Life coach extraordinaire Dan John loves the “Litvinov workout” (as do I). Charles Poliquin, though, apparently thinks the whole Litvinov idea is ludicrous. Two at-the-top-of-their-game, highly respected strength and conditioning coaches (and toss one crazy Physical Culturalist into the mix for shits-and-giggles) , two polar-opposite points of view on Litvinov-like protocols. So damn, who to believe?
Andy Deas recently posted a fine article (But Mike Boyle Said the Squat was Dead?), in which he addresses the issue of unwavering acceptance of delivered-from-on-high, “guru” proclamations. What we need to consider in this particular instance of John (and TTP) vs Poliquin, folks, is context.
Consider the diverse client base of each of these fine coaches. Poliquin works mainly with Olympic level athletes — think bobsledders, skiers and the like — as opposed to Dan John, who works primarilly with the high school athlete, the Highland Games crowd; CrossFit enthusiasts. Two very different trainee bases, two very different sets of overall needs, goals, skill-sets, metabolic conditioning requirements and, well, you get the picture. And, not surprisingly, two drastically different takes on the same exercise protocol.
Again, this points to my assertion that programming has to be an n=1 affair; at the very least (and, as in the case with S&C coaches who must work in a group setting) programming has to match the n=1 requirements of the particular sport. Dan John deals with athletes who face a very high degree of unknowns/variables in their sport; in comparison, Poliquin’s athletes face much less in the way of the unknown/variable factor. Think of the demands placed on a football player, versus those placed, for example, on a bobsledder, and you can easily see why each coach feels the way he does (and passionately so!) about the Litvinov workout.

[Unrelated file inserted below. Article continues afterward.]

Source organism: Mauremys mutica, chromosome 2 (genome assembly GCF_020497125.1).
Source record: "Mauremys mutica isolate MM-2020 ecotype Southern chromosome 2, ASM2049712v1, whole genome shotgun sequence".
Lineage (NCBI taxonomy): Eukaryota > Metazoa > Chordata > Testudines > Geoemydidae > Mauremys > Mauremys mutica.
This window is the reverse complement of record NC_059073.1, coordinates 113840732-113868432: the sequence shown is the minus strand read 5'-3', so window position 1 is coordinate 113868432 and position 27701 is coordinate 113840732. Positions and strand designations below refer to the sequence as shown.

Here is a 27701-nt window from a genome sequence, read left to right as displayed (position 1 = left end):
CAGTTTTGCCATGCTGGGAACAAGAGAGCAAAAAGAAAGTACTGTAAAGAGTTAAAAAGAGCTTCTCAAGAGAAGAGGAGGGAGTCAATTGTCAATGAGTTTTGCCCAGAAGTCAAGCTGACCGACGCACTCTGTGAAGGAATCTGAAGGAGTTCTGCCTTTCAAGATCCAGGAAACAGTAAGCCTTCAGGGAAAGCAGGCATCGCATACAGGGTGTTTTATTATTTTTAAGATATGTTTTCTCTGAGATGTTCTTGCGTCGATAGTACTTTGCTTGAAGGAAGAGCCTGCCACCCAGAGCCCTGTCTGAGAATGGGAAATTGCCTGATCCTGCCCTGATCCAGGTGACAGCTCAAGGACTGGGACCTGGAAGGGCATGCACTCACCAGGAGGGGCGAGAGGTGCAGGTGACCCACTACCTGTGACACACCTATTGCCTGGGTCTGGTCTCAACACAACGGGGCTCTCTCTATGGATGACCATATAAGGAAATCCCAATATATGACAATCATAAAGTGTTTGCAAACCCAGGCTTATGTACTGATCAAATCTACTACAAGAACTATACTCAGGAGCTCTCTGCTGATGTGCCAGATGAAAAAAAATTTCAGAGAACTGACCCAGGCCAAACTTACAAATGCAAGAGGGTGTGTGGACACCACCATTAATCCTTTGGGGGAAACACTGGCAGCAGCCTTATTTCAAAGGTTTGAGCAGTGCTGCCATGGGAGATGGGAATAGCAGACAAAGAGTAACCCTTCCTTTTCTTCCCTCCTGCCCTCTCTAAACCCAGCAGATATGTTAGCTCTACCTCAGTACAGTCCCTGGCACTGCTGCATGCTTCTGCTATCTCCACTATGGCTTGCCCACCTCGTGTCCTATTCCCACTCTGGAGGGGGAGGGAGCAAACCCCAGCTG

Bottom line? If a Litvinov-like workout suits your athletic needs or fitness goals, then by all means utilize it. At its essence, the Litvinov is simply a hardcore bout of GPP (general physical preparedness), no more, no less. There is no particular magic with a front squat/400 meter pairing (other than the fact that it’s brutal!); I’ve paired tire flips and sprints for an effective, challenging, and downright fun-as-hell workout. And make no mistake about it, I still hold Charles Poliquin’s opinion with the highest degree of respect. In this particular instance, though, I have to respectfully disagree with Charles’ across-the-board disapproval of “the Litvinov”.
As an example of the n=1 approach to programming, consider how S&C coach Joe DeFranco utilizes a Litvinov-like approach (focusing primarily on the alactic anaerobic energy system) in the training of Houston Texans linebacker, Brian Cushing, here. I’m curious as to what Charles would have to say about this particular method of training; seems pretty spot-on to me.
Delivering and receiving information via electronic formats such as blogs, bulletin boards and the like is fantastic for the immediate spread of information — the drawback, of course, is that the medium discourages the full development of well-rounded ideas; pros and cons of an idea or stance cannot be fully parsed-out. It’s up to the reader, then, to do that parsing himself, to ask the critical “but…” and “what if…” questions. Neglect the very important step of asking “in what context is this statement being made?” at your own peril.
Now I’m quite sure that Charles would disapprove of the following workout as well, but it suits my needs just fine; not only that, but it is concise and, well, quite a bit of fun. A little Friday afternoon frolic to kick-off this past weekend:
power snatch: 115 x 5; 135 x 3, 3, 3, 3, 3, 3
in a super-set with
ab wheel roll-outs (on toes, slight knee touch at full extension): bw x 8 for each of 7 rounds
Then on to a superset of the following –
btn push-press: 165 x 7; 185 x 6; 195 x 4
semi-supinated pull-ups: bw+45 lbs x 6, 6, 6